Cinco de Mayo is a holiday which has become very popular and commercial in the United States, with many restaurants celebrating two for one drink specials. However, many people do not know the real story behind the holiday and what it really commemorates. Cinco de Mayo is often thought to be the day of Mexican Independence, but this could not be further from the truth. Mexico’s history changed forever back in 1861, when President Benito Juarez was appointed to the head of the Mexican State. After many expensive wars with Spain, as well as the United States, the country was going belly-up in debt. The President declared that Mexico was going to take a two-year break in the repayment of their loans to France, Germany, and England. The countries then decided to form an alliance, and to head to Mexico in order to try and take over the country.
France however, had secret ambitions of an empire in South America and decided that they would overthrow the existing government and replace it with a French monarch, who would favor the ambitions and the desires of France. The French invaded Veracruz with 7,000 troops and tried to take over Mexico; under the lead of General Charles Latrille de Lorencez, efforts were made to try and conquer Puebla, Mexico. Germany and England had withdrawn their support of the cause, having decided instead that they were going to not back these efforts. Juarez gathered together a group of 2,000 men that he found in the surrounding villages, who he then equipped with the best that their budget could afford at the time. The battle was a slaughter, and the French suffered heavy losses. The Mexicans were led that day by General Ignacio Zaragoza.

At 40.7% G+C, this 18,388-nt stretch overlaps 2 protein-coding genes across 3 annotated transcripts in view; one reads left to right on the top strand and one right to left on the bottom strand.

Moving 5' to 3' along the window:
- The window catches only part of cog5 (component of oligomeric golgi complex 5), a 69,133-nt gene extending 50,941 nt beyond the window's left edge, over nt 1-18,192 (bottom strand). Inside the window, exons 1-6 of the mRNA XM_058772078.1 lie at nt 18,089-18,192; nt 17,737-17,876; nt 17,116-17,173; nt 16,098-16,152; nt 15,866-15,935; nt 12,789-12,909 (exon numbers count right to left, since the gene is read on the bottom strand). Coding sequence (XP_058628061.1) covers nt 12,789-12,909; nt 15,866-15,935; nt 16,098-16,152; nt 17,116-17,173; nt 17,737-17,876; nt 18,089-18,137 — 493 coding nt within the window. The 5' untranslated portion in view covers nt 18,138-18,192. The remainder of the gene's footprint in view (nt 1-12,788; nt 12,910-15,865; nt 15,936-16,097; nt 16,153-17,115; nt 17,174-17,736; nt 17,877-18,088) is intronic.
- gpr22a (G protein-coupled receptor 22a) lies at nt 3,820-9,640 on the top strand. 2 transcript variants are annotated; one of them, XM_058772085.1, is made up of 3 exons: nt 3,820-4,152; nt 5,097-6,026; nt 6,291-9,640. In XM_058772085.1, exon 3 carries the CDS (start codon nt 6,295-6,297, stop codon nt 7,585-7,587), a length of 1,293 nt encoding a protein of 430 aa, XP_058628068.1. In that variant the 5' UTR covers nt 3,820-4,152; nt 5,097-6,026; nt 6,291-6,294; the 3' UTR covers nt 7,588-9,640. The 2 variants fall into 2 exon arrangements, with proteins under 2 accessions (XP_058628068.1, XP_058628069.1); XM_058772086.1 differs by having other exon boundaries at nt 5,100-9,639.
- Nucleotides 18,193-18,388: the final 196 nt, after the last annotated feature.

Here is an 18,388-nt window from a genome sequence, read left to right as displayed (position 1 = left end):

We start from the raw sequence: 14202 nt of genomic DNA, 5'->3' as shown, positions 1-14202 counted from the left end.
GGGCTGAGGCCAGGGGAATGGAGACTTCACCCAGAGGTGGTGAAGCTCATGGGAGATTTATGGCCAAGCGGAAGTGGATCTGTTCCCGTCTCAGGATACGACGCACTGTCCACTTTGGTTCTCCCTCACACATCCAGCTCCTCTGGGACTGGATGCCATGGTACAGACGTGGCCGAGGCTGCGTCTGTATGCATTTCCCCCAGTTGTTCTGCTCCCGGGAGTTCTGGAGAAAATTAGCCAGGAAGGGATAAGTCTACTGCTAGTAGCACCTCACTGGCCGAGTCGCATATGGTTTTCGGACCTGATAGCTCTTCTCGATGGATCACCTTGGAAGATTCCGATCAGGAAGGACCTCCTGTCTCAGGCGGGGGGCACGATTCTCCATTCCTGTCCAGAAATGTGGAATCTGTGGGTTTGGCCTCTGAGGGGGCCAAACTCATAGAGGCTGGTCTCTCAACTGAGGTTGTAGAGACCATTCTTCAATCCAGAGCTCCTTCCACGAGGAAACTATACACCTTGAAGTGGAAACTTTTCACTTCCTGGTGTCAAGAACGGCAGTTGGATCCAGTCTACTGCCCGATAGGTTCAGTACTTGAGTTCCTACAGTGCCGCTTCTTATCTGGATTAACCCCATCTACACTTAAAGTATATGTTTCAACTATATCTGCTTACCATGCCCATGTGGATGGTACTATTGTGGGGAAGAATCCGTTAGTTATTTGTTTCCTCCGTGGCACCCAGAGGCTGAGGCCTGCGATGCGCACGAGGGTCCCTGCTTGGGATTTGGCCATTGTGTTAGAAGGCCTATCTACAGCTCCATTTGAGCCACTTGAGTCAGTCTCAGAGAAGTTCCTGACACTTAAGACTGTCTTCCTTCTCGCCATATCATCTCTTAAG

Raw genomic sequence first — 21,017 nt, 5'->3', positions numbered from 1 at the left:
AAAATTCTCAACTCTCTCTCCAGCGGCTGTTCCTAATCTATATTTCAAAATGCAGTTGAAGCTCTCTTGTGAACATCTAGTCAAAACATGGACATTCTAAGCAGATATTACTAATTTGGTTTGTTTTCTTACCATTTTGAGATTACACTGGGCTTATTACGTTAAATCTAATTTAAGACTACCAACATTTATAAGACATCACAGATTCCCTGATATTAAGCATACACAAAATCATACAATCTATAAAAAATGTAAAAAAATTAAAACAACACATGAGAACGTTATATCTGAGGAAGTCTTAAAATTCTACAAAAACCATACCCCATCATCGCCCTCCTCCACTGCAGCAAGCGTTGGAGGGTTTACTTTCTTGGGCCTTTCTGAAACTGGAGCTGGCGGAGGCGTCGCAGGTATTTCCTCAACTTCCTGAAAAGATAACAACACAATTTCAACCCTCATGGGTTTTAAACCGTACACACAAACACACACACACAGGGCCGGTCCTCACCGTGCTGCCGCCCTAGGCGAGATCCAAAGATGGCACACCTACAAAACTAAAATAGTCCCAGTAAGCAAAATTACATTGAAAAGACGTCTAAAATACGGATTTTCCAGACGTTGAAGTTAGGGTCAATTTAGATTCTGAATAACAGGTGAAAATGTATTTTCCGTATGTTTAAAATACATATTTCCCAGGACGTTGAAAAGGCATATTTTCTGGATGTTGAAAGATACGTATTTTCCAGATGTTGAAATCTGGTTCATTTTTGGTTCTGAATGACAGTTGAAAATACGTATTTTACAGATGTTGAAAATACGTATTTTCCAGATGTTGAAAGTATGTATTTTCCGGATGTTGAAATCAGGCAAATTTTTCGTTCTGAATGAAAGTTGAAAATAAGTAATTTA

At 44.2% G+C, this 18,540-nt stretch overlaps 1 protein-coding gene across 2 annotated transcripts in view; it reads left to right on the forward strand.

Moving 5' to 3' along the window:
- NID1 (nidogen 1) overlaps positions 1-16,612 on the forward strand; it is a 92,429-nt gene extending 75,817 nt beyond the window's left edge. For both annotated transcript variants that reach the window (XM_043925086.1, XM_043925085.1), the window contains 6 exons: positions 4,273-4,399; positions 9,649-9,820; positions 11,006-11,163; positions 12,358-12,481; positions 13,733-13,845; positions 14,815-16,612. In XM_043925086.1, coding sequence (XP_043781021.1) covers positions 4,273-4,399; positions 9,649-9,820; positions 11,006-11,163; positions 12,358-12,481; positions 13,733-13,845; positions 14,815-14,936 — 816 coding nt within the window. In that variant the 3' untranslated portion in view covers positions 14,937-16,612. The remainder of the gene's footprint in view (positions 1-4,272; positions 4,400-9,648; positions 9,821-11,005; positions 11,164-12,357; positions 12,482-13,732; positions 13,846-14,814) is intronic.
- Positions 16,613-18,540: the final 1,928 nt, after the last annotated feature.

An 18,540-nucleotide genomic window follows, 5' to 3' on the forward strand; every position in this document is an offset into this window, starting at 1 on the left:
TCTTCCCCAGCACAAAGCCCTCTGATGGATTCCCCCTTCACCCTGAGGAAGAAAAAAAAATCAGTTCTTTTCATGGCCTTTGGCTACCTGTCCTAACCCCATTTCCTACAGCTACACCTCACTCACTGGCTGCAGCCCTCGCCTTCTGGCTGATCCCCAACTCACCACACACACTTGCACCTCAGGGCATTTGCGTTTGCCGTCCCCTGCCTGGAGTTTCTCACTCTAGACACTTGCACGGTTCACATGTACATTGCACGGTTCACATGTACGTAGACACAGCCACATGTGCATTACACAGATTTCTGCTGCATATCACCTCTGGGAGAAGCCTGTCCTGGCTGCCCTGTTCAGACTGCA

A year later, the French decided to return and once again try to depose the Mexican government, with 30,000 troops sent in to assert their dominance in the region. They brought in an Austrian Archduke who was installed as a puppet leader for Napoleon III; unfortunately for the French, however, the archduke ended up getting killed in battle. His bullet-ridden shirt was taken to Mexico City to display in the national museum as a reminder to those who try to take away the autonomy of the Mexican state. The French then retreated, as they knew that they would not be able to get ahead in this battle. The cry of “remember Cinco de Mayo!” became a rallying cry for those who wanted to stand up for Mexican Independence.
The Cinco de Mayo call became more of a rallying cry in the United States than in Mexico, as it was used as inspiration for the United States Civil War as a way for the Confederacy to show their stand up position against the US Army. As the war raged on, the rallying cry continued to grow in popularity and Cinco de Mayo remains one of the most popular celebrated holidays in the United States.
The holiday of Mexican Independence is celebrated on September 16, and was the official call to arms against the Spanish government back in 1810. This battle was kicked off with the famous Cry of Delores, which became the official battle cry of the Mexican War for Independence.
By Melissa English
Photo By Russ Bowling-Creativecommons Flickr License
Photo by Angela Radulescu-Creativecommons Flickr License